The Conservative Government care not a jot for the people of Leicester, and, in the name of austerity, are relentlessly demolishing public services by slashing their funding of local authorities. These ongoing cuts help explain why Leicester’s Labour Council keeps making the headlines in the local newspaper for all the wrong reasons.
Today, for instance, the Leicester Mercury ran with an article, “Libraries facing uncertain future” (January 12), which announced that the Council had launched yet another consultation “to reduce the amount of money it spends running community buildings.” As the Mercury explained:
“When a similar process was carried out in other parts of the city, it ended up with community buildings being closed and sold with services consolidated in the nearest available premises. The cost-cutting has not been without controversy and in November the council ditched plans to close Belgrave Library in the face of a determined residents’ campaign.”
At the present time it seems that protests are the only thing that our Council are willing to listen to (sometimes anyway). Certainly City Mayor Sir Peter Soulsby and the majority of his Labour councillors are refusing to listen to the anti-austerity message of the leader of their own Party.
So it is fitting that just last week the Mercury reported on another public protest that had just taken place outside Rushey Mead library (“Campaigners protest about library move,” January 5). The newspaper noted that:
“Leicester City Council has announced proposals to close Rushey Mead library, in Lockerbie Walk, and create space for a replacement in the nearby recreation centre.”
With no sense of irony, the Mercury then went on to cite (at length) the concerns of “Rashmi Vyas, a Conservative party activist,” who was one of the organizers of the protest. But surely Mr Vyas understands that the primary reason why his local community services are under the hammer is because of the despicable actions of the Conservative Party?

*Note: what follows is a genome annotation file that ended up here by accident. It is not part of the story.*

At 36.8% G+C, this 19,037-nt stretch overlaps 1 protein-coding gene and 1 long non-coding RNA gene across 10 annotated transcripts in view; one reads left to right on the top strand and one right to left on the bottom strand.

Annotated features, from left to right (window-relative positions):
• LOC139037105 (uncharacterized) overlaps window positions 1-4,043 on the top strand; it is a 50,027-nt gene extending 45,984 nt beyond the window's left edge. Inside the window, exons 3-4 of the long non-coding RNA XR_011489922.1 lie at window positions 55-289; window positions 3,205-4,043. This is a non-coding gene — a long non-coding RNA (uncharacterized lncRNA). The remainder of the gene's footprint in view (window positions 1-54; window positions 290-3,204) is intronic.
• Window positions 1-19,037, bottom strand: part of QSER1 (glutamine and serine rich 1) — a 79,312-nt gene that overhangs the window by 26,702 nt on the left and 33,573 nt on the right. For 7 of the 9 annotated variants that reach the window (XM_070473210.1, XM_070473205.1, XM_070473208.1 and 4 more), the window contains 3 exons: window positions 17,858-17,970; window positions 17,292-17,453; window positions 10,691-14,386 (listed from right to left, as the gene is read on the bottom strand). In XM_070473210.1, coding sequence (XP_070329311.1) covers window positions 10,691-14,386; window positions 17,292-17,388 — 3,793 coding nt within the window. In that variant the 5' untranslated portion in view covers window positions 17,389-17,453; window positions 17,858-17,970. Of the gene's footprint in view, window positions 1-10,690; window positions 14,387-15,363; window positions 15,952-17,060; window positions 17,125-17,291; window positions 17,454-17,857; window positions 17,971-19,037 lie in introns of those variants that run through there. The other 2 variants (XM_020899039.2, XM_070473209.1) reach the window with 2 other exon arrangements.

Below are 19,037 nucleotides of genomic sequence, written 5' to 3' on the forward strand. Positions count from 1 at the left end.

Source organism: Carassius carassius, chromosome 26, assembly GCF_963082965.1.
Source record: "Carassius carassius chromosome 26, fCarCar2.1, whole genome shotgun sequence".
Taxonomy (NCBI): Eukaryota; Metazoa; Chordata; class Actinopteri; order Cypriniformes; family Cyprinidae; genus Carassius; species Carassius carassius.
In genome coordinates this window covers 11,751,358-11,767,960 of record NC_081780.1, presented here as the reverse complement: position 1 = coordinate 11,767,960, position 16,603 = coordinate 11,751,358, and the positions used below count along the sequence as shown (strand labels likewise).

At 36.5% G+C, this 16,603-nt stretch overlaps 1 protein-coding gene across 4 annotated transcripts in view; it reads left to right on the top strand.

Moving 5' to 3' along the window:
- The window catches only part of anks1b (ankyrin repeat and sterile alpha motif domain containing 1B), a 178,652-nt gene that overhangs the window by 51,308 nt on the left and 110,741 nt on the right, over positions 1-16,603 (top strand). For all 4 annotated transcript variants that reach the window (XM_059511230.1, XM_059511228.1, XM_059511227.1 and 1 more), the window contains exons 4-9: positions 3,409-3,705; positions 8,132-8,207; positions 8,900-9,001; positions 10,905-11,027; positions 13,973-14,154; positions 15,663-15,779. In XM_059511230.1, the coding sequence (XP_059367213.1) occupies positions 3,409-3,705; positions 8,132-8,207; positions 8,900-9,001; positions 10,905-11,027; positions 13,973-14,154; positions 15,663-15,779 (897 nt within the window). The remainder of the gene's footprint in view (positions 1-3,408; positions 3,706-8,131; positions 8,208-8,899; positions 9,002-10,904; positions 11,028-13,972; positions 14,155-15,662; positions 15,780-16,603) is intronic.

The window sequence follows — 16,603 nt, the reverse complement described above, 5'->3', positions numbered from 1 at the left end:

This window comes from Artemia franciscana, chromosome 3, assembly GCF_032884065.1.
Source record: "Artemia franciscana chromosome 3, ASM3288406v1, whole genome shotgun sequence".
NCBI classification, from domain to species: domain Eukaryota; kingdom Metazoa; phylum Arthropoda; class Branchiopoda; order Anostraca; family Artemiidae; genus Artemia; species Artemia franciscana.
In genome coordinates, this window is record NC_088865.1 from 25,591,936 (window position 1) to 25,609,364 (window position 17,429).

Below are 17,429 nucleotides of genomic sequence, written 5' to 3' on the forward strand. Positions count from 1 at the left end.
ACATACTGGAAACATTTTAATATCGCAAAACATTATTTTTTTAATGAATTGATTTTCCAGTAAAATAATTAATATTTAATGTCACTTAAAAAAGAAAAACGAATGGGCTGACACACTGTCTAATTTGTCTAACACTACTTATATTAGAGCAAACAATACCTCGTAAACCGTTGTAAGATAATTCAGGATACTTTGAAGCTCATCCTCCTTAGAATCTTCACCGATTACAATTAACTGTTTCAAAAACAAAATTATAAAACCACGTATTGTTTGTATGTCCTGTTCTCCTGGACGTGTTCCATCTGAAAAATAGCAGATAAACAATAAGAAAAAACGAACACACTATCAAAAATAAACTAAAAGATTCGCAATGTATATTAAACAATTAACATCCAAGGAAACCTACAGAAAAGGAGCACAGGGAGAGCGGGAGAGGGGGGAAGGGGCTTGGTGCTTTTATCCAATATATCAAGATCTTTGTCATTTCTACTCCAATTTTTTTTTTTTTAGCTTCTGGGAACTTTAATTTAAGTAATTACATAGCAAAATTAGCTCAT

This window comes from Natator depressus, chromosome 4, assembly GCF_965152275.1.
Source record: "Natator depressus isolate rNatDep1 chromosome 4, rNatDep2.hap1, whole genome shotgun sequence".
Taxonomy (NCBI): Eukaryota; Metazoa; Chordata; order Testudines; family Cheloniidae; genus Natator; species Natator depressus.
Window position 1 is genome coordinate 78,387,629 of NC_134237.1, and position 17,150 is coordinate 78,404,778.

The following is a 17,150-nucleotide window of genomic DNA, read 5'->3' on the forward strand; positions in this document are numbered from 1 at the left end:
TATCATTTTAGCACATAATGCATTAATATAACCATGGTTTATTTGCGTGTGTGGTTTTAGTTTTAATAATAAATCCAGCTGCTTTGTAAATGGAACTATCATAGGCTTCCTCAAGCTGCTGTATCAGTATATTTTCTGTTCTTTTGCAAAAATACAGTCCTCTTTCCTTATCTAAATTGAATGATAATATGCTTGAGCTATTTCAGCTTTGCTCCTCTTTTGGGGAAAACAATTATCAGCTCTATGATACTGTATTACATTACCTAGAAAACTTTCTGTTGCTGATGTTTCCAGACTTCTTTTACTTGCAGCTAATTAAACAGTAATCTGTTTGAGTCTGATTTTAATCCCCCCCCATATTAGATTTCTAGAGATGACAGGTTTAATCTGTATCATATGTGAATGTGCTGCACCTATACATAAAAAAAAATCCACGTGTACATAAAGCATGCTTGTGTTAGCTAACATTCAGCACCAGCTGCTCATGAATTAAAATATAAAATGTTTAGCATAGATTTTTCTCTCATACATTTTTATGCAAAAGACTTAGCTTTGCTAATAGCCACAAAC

But while one wouldn’t expect Mr Vyas to lead a public campaign against the Conservatives, the Labour-voters in Leicester must surely be asking why our Labour Council continues to pass on Tory cuts rather than lead a fight against such cuts.
Sir Peter sadly is busy doing other important things, like helping his big business chums gentrify our city. So rather than organise a talk about how his Council will build a campaign to refuse to carry through Tory cuts that are destroying our city, instead on Thursday 26th January Sir Peter has chosen to launch a public lecture series at City Hall with his own talk titled “Leicester’s Planning Story – the Past and the Future.” https://www.eventbrite.co.uk/e/city-series-leicesters-planning-story-the-past-and-the-future-tickets-30582713720?platform=hootsuite
The irony here is that the second and far more interesting planned lecture in this series of public talks is titled “Planetary Gentrification”; a lecture being delivered by the University of Leicester’s very own professor Loretta Lees — an academic who is extremely critical of both Tory and New Labour gentrification. (The professor even recently helped a London-based community group publish “Staying put: an anti-gentrification handbook for Council estates in London.”)
A Final Note on the ‘Consultation’
The buildings and services that the Council are currently proposing to cut funding from (i.e., potentially close) include the St Matthews Centre, the African Caribbean Centre, Highfields Library in Highfields, the St Peters Neighbourhood Housing office and Knighton Library, St Barnabas Library, off Uppingham Road, Coleman Lodge Community Centre, Humberstone Neighbourhood Housing Office, Rowlatts Hill Neighbourhood Housing Office, the Coleman Neighbourhood Centre and Evington Library.